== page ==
Edward Farrell was born on 13th  July 1892, the son of Michael Farrell, farmer, of Pleberstown and Bridget Barron who came from Ballyconway nearby.  Michael and Bridget had married on 20th November 1882 at Chapel Hill, Inistioge.   Michael's father was Thomas Farrell, a farmer and deceased at the time of his son's wedding.  Bridget Barron of Ballyconway, was 19 years old when she married and her father is listed on the marriage certificate as Thomas Barron, a farmer and alive at the time of his daughter's marriage.   In the 1911 census Michael Farrell and Bridget Barron record that 14 children were born of the marriage but only 5 were alive in 1911.   This rang several bells with me as I have a Barron connection.  Out came my extensive Barron files as I knew I had details of the Ballyconway Barrons, although this is not my direct Barron line.   Amazingly I found that I was recently contacted by a descendant of one of Bridget's brothers, (a Thomas Barron who was born in Dec 1875),  via Ancestry,  who was a DNA match with me.   So quite accidently when Bernie and I noticed this roadside memorial it led to me documenting yet another tranche of my relations in the area and ones that I previously did not know anything about.   Such is genealogy and family research.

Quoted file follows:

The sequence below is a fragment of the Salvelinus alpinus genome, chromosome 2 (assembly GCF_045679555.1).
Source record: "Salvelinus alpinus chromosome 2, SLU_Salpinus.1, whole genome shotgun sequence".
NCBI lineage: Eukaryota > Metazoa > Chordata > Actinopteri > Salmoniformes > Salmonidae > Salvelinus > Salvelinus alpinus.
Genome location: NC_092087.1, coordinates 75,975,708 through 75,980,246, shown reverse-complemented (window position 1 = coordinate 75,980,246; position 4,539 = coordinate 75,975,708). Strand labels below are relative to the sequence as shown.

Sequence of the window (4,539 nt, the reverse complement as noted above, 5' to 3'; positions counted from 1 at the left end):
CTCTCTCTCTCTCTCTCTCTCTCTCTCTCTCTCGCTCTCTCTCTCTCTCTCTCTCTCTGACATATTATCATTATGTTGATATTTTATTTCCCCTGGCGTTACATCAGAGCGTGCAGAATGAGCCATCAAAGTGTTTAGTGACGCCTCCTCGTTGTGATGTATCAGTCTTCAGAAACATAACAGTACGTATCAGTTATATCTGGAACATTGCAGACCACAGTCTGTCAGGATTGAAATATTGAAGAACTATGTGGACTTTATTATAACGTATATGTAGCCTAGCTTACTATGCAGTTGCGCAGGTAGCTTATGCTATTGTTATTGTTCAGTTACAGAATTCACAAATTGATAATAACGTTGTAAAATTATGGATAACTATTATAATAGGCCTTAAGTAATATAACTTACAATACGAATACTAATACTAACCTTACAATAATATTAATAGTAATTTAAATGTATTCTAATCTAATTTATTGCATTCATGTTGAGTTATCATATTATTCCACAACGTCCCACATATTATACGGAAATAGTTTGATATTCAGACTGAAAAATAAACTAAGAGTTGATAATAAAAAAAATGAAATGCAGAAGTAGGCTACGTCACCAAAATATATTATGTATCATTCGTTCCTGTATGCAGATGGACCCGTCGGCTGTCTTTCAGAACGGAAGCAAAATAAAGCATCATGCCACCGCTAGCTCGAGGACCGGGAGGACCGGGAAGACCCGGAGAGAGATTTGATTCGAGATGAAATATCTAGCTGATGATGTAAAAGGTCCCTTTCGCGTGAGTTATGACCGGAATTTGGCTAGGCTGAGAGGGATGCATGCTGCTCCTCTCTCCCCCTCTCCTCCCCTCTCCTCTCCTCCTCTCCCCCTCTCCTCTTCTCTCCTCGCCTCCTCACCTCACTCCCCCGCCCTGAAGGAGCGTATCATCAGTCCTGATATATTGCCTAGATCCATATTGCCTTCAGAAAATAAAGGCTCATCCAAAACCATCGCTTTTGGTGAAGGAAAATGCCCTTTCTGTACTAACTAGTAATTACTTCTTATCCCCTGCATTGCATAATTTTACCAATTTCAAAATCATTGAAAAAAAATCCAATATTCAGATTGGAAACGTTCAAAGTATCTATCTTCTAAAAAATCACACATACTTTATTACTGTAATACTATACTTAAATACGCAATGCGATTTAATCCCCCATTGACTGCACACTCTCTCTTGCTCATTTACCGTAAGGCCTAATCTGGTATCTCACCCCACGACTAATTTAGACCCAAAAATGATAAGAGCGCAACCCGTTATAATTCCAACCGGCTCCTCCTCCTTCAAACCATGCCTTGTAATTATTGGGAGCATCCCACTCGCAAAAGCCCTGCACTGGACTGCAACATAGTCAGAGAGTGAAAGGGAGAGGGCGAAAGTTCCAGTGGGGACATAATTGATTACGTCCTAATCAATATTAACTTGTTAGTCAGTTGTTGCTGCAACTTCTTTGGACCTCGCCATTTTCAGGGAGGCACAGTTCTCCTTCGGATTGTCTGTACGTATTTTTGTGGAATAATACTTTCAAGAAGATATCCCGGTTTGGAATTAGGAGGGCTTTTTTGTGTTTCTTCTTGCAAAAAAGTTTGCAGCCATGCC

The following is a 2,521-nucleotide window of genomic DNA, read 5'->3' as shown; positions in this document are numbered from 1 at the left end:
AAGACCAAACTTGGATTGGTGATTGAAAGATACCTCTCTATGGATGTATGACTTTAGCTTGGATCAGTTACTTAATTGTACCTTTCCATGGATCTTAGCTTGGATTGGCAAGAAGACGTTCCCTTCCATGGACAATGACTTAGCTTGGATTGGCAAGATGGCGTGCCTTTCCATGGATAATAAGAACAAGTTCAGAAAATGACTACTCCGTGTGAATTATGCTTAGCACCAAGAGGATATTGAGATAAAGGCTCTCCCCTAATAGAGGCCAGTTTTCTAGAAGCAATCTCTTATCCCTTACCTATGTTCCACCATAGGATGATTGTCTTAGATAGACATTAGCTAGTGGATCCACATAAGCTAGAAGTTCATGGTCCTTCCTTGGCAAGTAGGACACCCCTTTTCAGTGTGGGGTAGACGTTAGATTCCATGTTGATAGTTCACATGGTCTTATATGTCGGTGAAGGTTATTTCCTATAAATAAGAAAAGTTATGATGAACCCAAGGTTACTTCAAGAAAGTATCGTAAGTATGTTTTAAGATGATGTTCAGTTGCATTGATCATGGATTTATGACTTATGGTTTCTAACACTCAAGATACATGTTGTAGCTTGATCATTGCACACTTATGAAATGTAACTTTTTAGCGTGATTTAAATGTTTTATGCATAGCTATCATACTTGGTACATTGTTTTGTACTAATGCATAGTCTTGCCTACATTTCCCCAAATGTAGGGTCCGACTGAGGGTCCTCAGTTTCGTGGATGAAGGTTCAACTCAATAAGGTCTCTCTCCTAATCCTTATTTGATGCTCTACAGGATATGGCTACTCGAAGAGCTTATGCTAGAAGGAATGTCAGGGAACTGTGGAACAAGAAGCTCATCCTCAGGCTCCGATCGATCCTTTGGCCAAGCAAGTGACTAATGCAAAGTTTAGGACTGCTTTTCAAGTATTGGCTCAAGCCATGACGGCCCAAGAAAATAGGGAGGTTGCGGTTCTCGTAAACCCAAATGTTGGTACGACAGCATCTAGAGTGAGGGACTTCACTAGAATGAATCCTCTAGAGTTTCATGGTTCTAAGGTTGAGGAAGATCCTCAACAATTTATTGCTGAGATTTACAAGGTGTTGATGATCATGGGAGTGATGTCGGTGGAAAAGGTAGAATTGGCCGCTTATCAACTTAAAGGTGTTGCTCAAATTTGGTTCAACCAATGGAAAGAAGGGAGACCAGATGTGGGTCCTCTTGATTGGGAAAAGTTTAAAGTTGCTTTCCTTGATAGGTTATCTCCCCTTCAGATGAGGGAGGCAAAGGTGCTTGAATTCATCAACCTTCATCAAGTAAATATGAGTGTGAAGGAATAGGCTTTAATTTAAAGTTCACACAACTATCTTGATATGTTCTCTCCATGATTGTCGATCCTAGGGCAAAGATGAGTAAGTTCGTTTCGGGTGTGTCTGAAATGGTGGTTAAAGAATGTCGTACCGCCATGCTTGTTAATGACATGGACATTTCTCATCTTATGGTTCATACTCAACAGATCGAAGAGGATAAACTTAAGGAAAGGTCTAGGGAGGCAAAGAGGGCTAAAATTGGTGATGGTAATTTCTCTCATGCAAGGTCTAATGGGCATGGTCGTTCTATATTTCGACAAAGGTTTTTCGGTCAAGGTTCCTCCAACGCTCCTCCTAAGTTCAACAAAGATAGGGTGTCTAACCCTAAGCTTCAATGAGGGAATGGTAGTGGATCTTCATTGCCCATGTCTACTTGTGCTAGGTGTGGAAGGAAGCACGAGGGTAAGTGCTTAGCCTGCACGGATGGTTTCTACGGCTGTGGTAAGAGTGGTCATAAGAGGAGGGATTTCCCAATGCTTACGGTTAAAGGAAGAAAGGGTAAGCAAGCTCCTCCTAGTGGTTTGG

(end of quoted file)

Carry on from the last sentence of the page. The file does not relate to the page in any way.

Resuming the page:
Sunday, 6 October 2019

Follow up to Sgt Kirwan WW2 story

Follow up to our posting 18th January 2019

With a further update on 29th October 2019 at the end of this posting

Sergeant John Anthony Kirwan of Dungarvan co Kilkenny    WW2
RAF Air Gunner DFM
Service no: 1067998,
49th Squadron
8th July 1944

Eric Whittle in Australia, found my home telephone number and called to Ireland very early one morning after Christmas.

 His follow up email...


My father, Bert Whittle, is a WW2 RAF pilot veteran. He was shot out of the sky over The Netherlands and spent three years as POW, but still going strong at age 97 and living in Perth Western Australia.
When he enlisted in 1938 he started training at the RAF School of Photography at Farnborough, Hampshire. There he met a young Irishman by the name of John Kirwan and they soon became firm friends. Both were still teenagers. John attended a Whittle family wedding (Bert’s older sister) Daphne, that same year, and while on leave for Christmas they made a trip to Ireland where Bert met John’s family. 

John attending  Berts sister Daphne's wedding
        Bert Whittle, Bill, Daphnes new Husband, Peter Whittle, John Kirwan, and Bills friend.

Memory is not so clear these days but it seems that this adventure involved a train ride to a village south from Dublin. Somewhat clearer are the beautiful Irish girls.
Bert went on to do pilot training in Arizona before returning to operational duties at 25 OTU Finningley. The two men lost contact in the chaos of the time. Soon after the war Bert emigrated to Australia where he has further survived several careers, two marriages and a good many offspring. But he regrets not searching out his friend John Kirwan, or perhaps his fate.